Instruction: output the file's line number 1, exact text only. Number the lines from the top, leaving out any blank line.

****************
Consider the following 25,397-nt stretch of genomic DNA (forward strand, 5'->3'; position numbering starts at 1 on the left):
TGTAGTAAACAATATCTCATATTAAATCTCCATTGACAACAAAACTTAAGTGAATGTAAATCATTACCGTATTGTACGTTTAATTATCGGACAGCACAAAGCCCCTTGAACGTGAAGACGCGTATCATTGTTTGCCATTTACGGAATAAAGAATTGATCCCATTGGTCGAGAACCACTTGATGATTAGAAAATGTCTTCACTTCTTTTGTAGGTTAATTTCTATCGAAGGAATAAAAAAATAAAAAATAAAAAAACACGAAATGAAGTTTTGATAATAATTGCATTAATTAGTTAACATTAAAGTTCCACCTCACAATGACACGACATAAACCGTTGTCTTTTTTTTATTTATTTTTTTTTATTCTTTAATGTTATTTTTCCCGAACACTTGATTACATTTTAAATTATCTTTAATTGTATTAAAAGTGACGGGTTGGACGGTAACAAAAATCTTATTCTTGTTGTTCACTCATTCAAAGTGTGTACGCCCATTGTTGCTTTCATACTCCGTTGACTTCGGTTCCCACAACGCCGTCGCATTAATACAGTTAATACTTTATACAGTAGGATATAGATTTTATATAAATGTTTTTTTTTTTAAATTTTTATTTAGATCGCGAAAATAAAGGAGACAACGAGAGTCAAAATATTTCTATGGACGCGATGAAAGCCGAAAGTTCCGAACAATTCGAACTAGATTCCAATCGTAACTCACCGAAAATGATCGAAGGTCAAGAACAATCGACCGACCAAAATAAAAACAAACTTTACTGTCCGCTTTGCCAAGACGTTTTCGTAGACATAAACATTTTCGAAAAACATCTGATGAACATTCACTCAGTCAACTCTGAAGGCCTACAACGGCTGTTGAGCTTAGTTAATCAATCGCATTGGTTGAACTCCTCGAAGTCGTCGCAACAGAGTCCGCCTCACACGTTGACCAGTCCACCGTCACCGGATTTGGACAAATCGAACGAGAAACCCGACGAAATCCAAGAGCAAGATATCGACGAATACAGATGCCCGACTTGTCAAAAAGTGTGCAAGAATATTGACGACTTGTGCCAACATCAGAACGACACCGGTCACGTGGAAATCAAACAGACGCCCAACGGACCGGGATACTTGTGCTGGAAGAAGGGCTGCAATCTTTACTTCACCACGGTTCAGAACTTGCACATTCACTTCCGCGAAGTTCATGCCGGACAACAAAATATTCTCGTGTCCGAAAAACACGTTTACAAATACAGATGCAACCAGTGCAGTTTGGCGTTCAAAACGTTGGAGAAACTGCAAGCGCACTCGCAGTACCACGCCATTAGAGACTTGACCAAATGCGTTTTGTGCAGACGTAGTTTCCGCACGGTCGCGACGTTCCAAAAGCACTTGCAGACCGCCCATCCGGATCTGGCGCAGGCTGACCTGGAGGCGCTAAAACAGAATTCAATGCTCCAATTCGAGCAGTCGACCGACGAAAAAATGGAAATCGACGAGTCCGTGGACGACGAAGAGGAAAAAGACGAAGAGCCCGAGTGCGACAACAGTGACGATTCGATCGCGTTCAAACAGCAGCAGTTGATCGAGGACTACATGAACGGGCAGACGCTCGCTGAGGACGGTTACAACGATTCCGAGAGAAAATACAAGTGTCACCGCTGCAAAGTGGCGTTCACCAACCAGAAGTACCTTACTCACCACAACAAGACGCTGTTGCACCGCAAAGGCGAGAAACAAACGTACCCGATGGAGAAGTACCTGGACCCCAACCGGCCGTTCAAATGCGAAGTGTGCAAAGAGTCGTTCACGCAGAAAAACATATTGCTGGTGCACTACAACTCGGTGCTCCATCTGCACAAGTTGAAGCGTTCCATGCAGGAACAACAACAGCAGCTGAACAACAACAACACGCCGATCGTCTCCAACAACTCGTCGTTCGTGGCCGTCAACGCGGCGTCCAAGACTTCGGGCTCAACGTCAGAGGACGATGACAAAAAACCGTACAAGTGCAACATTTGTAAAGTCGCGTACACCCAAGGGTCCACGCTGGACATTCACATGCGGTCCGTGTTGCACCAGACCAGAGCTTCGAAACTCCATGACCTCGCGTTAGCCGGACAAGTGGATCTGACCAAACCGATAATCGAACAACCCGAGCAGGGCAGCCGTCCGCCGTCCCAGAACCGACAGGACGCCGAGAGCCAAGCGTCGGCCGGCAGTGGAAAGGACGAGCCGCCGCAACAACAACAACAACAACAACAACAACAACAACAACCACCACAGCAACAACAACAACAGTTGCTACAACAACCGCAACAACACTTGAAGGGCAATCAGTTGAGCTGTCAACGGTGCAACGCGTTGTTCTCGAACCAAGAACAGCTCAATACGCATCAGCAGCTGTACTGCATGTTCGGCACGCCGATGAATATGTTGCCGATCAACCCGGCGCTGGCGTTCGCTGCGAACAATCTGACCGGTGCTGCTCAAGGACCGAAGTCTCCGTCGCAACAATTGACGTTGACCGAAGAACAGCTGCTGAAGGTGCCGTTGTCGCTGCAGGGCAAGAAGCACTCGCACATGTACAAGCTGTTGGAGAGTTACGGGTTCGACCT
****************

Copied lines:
Consider the following 25,397-nt stretch of genomic DNA (forward strand, 5'->3'; position numbering starts at 1 on the left):